Photo: Mark Holly
The Texas Hill Country experienced severe drought conditions in 2011 and we are not out of the woods. As a community, we have to pay attention to how we manage our water supply for future generations. Droughts will continue and the serious effects of drought are compounded by increased water use, water permitting policy, population growth, climate, land-use and land stewardship practices. Current drought conditions are updated daily by region on the Texas Water Development Board website. Here you will also find links to national drought index links such as the Palmer Severity Index and the US Drought Monitor.
Groundwater Districts across the region are updating restrictions and local water utilities are implementing drought management plans regularly. Locate a current map and list of utility restrictions here.
HCA recently published a helpful report about Hill Country Groundwater. This is a very easy to read and comprehensive guide to groundwater science, management and policy. A printable 11×17 PDF can be downloaded here, or view an online version here.
Groundwater districts have been working together to plan for how to manage the resource in times of severe drought and they have set goals for how much drawdown they believe the region can bare. This is a highly debated process and the 30 foot drawdown goal that has been approved by GMA 9 is still considered by many to be unsustainable. Learn more here.
The Hill Country and all of Central Texas also experienced a severe drought between 2007 and 2009, which highlighted the challenges we face in regard to managing our water supply. Pressure from our rapidly growing population has substantially increased demand for water, and our location in a climate border region (between drier areas in West Texas and the wetter regions to the East) means that the Hill Country has a naturally variable climate that includes droughts and floods. Future droughts are a virtual certainty, and rapid growth makes it even more important that we do a good job managing the limited water supply we have.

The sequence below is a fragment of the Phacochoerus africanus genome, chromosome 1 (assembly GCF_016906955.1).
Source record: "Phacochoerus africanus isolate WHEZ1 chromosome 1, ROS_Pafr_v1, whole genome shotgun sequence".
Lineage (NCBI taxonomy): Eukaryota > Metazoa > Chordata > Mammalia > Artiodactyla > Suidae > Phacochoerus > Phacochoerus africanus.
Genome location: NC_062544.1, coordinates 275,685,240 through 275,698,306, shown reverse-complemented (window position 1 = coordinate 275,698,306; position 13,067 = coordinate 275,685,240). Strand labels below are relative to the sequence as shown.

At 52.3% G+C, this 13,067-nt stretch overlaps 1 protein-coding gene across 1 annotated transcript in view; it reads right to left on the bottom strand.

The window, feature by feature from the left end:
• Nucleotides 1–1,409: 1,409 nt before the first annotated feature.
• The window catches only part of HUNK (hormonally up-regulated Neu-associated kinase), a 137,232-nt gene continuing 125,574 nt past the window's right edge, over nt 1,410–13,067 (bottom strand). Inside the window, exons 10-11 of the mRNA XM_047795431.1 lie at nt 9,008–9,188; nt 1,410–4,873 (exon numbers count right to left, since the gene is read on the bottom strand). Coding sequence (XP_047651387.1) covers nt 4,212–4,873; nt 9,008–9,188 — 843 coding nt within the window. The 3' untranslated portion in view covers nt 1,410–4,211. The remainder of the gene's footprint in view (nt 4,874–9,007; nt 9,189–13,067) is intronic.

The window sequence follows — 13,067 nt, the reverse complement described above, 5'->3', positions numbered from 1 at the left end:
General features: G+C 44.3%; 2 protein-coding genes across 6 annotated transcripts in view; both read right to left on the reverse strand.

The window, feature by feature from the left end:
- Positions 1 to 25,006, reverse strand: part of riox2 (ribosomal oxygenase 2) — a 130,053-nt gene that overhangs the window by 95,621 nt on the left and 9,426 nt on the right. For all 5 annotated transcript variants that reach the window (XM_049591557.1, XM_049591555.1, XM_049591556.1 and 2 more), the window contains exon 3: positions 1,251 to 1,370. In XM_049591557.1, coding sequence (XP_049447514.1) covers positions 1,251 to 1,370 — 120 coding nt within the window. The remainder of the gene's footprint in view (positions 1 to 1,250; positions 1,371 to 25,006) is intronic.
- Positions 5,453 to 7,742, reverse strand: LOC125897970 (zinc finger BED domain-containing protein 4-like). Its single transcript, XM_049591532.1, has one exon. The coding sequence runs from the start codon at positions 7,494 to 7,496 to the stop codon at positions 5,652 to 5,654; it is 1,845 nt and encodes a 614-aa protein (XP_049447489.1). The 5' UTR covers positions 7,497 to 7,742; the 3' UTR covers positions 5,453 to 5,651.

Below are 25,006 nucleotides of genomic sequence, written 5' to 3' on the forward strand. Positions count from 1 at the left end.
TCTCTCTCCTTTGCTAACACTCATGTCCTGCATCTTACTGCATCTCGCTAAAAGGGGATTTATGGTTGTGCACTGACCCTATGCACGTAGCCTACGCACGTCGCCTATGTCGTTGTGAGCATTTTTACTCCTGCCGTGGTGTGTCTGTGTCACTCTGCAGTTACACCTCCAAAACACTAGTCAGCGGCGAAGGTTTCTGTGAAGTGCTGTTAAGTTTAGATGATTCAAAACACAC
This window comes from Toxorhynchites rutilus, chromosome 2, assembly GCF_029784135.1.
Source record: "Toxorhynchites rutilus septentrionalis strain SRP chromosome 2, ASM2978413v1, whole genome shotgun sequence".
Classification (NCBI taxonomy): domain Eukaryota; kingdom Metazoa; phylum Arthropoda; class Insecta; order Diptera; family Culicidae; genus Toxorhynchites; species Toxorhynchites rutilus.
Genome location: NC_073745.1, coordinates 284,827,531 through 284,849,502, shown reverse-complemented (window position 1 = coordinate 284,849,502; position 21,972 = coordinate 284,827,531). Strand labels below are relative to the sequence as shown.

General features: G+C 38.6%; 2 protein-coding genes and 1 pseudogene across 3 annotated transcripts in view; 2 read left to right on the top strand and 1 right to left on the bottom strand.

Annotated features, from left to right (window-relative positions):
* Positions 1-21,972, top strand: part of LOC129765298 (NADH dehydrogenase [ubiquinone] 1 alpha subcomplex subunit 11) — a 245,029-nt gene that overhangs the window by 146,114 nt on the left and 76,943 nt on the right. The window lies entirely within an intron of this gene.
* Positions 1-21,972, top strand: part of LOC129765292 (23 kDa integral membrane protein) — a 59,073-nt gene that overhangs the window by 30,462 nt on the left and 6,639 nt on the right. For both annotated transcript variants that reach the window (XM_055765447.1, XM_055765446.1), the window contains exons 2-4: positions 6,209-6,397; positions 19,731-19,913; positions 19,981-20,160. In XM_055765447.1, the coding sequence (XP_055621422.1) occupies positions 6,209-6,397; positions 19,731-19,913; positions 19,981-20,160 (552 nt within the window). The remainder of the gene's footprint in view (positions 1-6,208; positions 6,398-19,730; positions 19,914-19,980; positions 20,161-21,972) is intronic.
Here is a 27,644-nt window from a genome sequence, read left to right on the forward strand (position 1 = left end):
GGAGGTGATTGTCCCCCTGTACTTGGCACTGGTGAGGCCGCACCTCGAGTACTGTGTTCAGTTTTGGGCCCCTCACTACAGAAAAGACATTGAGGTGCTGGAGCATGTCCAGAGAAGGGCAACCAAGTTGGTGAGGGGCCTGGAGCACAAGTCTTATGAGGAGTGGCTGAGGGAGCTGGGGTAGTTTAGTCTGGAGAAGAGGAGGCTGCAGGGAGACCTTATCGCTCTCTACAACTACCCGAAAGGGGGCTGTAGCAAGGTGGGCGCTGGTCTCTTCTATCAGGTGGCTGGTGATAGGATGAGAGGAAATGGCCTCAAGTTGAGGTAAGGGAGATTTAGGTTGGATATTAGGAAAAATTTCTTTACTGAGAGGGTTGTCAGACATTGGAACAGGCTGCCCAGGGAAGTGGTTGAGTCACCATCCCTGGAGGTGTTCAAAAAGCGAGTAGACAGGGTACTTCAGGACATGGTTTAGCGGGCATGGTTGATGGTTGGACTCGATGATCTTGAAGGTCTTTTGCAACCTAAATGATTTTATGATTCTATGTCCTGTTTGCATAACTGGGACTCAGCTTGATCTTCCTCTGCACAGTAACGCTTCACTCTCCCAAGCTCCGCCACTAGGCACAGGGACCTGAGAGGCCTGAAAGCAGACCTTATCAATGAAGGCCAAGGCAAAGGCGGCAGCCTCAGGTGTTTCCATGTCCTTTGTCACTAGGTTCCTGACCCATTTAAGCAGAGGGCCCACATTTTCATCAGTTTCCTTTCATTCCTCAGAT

During a drought, less rainfall is available to bolster supplies and meet human needs. Through water conservation measures, such as limiting outdoor watering, we can reduce demand and preserve existing supplies. This helps to ensure that adequate water is available through the full course of a drought. To maximize success, all water users must participate.
Texas public water utilities are required by law to file drought contingency plans with the Texas Commission on Environmental Quality, which lay out trigger points for reducing demand through restrictions on water use. Groundwater conservation districts (GCDs) address drought management through their district management plans. Links to Hill Country drought contingency plans and information from TCEQ can be found below.
Recent Drought News
UTSA has launched the Institute for Water Research, Sustainability and Policy. Led by Saugata Datta, the Weldon W. Hammond Jr. Endowed Distinguished Professor in Hydrogeology, the institute brings together faculty across UTSA to collaborate in the areas of water quality, water quantity, flood control and water policy. Researchers will study the effect of climate change on…
Flow at Jacob’s Well is approaching zero. The USGS daily average for January 21 was 0.9 cubic feet per second (cfs), which is up slightly after rainfall earlier this week. Flow in the upper reaches of the Blanco River is reliant on baseflow provided by Trinity Springs, and Pleasant Valley and Park Springs only measure about…
Texas’ winter/spring wildfire season is about to begin. Fire experts predict it could be a particularly active season due in large part to the presence of La Niña this year. The weather pattern often brings drier, warmer weather, and strong winds: the perfect recipe for fire. “Mid-February through mid-April is the peak of winter/spring fire season,”…
Texas’ rivers are iconic. The groundwater that sustains them is invisible. We see the dichotomy in state law. Naturally flowing water in rivers and streams is owned by the state and held in trust for the public good. That’s because we can see that water and what it means. It provides for our cities, towns, farms,…
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